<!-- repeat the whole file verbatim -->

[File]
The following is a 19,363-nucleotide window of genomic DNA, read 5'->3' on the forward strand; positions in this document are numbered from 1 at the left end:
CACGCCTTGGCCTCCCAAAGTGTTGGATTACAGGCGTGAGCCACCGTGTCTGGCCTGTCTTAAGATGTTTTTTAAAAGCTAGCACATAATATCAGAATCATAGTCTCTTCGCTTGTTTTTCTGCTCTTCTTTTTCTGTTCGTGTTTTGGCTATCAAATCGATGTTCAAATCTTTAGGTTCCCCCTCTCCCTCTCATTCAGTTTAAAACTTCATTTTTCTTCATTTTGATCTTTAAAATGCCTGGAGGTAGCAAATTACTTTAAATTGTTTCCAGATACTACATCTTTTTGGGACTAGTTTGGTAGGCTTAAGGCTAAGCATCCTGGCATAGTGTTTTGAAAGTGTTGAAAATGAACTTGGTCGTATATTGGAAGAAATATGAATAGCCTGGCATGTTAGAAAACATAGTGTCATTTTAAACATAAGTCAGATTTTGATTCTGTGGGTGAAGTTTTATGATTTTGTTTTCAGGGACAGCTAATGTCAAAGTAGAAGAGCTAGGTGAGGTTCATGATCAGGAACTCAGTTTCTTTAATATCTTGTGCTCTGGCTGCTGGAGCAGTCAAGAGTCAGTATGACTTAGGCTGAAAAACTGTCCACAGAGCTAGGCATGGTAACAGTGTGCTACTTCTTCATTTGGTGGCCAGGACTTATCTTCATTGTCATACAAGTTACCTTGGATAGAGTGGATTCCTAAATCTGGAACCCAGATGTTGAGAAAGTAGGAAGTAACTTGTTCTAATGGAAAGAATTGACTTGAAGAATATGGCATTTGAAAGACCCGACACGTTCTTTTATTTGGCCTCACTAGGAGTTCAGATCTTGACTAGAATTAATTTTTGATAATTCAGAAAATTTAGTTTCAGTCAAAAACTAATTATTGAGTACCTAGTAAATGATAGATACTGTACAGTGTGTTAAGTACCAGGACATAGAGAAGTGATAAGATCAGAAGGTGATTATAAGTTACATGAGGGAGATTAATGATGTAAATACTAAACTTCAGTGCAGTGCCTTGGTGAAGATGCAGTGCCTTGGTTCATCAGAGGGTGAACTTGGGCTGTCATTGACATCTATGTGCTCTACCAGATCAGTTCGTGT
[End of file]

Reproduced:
The following is a 19,363-nucleotide window of genomic DNA, read 5'->3' on the forward strand; positions in this document are numbered from 1 at the left end:
CACGCCTTGGCCTCCCAAAGTGTTGGATTACAGGCGTGAGCCACCGTGTCTGGCCTGTCTTAAGATGTTTTTTAAAAGCTAGCACATAATATCAGAATCATAGTCTCTTCGCTTGTTTTTCTGCTCTTCTTTTTCTGTTCGTGTTTTGGCTATCAAATCGATGTTCAAATCTTTAGGTTCCCCCTCTCCCTCTCATTCAGTTTAAAACTTCATTTTTCTTCATTTTGATCTTTAAAATGCCTGGAGGTAGCAAATTACTTTAAATTGTTTCCAGATACTACATCTTTTTGGGACTAGTTTGGTAGGCTTAAGGCTAAGCATCCTGGCATAGTGTTTTGAAAGTGTTGAAAATGAACTTGGTCGTATATTGGAAGAAATATGAATAGCCTGGCATGTTAGAAAACATAGTGTCATTTTAAACATAAGTCAGATTTTGATTCTGTGGGTGAAGTTTTATGATTTTGTTTTCAGGGACAGCTAATGTCAAAGTAGAAGAGCTAGGTGAGGTTCATGATCAGGAACTCAGTTTCTTTAATATCTTGTGCTCTGGCTGCTGGAGCAGTCAAGAGTCAGTATGACTTAGGCTGAAAAACTGTCCACAGAGCTAGGCATGGTAACAGTGTGCTACTTCTTCATTTGGTGGCCAGGACTTATCTTCATTGTCATACAAGTTACCTTGGATAGAGTGGATTCCTAAATCTGGAACCCAGATGTTGAGAAAGTAGGAAGTAACTTGTTCTAATGGAAAGAATTGACTTGAAGAATATGGCATTTGAAAGACCCGACACGTTCTTTTATTTGGCCTCACTAGGAGTTCAGATCTTGACTAGAATTAATTTTTGATAATTCAGAAAATTTAGTTTCAGTCAAAAACTAATTATTGAGTACCTAGTAAATGATAGATACTGTACAGTGTGTTAAGTACCAGGACATAGAGAAGTGATAAGATCAGAAGGTGATTATAAGTTACATGAGGGAGATTAATGATGTAAATACTAAACTTCAGTGCAGTGCCTTGGTGAAGATGCAGTGCCTTGGTTCATCAGAGGGTGAACTTGGGCTGTCATTGACATCTATGTGCTCTACCAGATCAGTTCGTGT